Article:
It is easy to imagine a manufacturer assigning a project to a designer. The product takes shape, and eventually, more people see it. One senses from the award program in the 1990s that many entries have followed this pattern, but this year saw greater diversity in who assigned design and who received assignments. In fact, more entries than ever seem self-designed, self-produced, and self-promoted.
The small venture company behind the LED-embedded jump rope, for example, managed to develop the concept all the way through to launch. Initial capital for the Whill personal mobility solution was crowdfunded. And there is also something fresh and appealing About the bladed tools from Banshu because the craftsmen banded together and redesigned their entire business model. Someone is always behind the scenes, orchestrating an enterprise, but few designers to date have been in this position.
When the same people are involved from initial conception through project financing and then design, it certainly brings the narrative of development into clear and compelling focus that may make the enterprise successful. The very same business model supports a service that offers lodgers a traditional Japanese house for a better taste of village life, and a social platform that invites users to fill in the blank to describe a club that would appeal to them. What makes it easier for these enterprises to thrive is that their founders, who conceived and designed the business quite freely, represent a compelling model that resonates with people.
Why are we seeing more of this kind of comprehensive design, where a small team manages a project from conception to fruition?
The Internet does play a large role, but more significant is the fact that an infrastructure for creating all kinds of business is now in place. Even without much capital, launching a business is more feasible with an array of services that simplify the paperwork and provide crowdfunding and crowdsourcing. It seems an interesting coincidence that each of these ventures emerged at roughly the same time, around 2011.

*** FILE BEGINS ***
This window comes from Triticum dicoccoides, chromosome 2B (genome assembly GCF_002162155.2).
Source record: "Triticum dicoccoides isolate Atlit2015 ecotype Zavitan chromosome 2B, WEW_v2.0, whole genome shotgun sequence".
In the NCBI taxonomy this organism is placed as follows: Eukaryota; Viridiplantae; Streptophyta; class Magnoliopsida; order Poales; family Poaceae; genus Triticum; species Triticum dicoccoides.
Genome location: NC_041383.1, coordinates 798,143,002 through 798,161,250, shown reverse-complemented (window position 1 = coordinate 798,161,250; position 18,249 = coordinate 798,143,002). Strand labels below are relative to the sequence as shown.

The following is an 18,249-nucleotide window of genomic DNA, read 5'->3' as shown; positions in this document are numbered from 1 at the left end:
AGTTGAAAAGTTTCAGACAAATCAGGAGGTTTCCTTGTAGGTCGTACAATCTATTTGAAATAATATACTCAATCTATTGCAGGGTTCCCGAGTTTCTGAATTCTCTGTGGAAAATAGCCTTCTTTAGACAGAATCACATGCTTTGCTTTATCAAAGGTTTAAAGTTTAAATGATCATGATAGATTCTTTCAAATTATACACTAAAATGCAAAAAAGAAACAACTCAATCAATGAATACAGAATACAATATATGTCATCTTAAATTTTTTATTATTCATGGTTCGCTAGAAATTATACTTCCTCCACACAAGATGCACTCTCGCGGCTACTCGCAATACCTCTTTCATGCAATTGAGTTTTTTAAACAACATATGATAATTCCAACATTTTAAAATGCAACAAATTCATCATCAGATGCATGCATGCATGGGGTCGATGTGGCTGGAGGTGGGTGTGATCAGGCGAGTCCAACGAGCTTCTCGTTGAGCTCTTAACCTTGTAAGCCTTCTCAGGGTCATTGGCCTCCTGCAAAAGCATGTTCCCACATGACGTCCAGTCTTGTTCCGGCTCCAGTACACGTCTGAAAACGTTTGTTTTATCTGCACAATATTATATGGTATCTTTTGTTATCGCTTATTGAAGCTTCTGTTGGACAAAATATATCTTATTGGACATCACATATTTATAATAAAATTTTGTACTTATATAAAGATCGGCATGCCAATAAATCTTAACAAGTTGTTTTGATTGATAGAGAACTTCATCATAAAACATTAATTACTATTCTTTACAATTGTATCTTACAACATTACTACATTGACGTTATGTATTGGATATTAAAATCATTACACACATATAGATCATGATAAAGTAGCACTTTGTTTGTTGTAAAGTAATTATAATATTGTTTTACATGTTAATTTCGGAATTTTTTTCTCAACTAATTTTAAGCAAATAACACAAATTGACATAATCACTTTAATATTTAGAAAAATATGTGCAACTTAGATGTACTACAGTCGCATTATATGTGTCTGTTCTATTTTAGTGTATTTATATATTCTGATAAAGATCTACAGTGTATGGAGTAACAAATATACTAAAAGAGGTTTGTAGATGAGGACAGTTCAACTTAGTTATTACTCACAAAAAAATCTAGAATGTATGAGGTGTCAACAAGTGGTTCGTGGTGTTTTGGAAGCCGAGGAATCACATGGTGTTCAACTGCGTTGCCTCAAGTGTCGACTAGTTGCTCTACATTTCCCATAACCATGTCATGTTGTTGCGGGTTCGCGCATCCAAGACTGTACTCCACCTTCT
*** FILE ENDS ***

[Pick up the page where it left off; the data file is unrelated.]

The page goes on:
Now that this infrastructure exists and is becoming more pervasive, small groups and even individuals can accomplish what once required the resources of a larger organization. At the same time, some disadvantages of large organizations can be avoided, such as launches where bright ideas lose their luster because too many decision makers are involved, or launches where creative ideas are abandoned to please all stakeholders. With this infrastructure, even individuals can bring ideas to fruition, and it no longer requires an organization with a team of diverse specialists. Ideas formed in the solitude of someone’s mind no longer need to be discussed with others, so innovative ideas can take shape faster, and without compromises. There is no need to invest the time and effort in elaborate presentations to persuade others. Smaller organizations are therefore in a better position to show the world their innovation.
But to welcome a new era of design, it also seems essential to enable this kind of innovation by larger organizations. We can imagine all decisions of a project being made by one talented individual, and we can imagine many small teams working in a flexible arrangement. But in either case, what will be indispensable to future progress is better communication – as fast as synapses, and capable of preserving subtle nuances. Like some technology from The Matrix. This way, it will be easier to preserve the full force of ideas, and because concepts difficult to verbalize can be shared among participants, time can be spent on higher-order work. As we await these technological advances, some efforts to streamline communication can be seen in Aoyama Gakuin’s workshop designer program and the Blabo! collaborative platform. With further advances and smoother communication, we will certainly see more innovative design.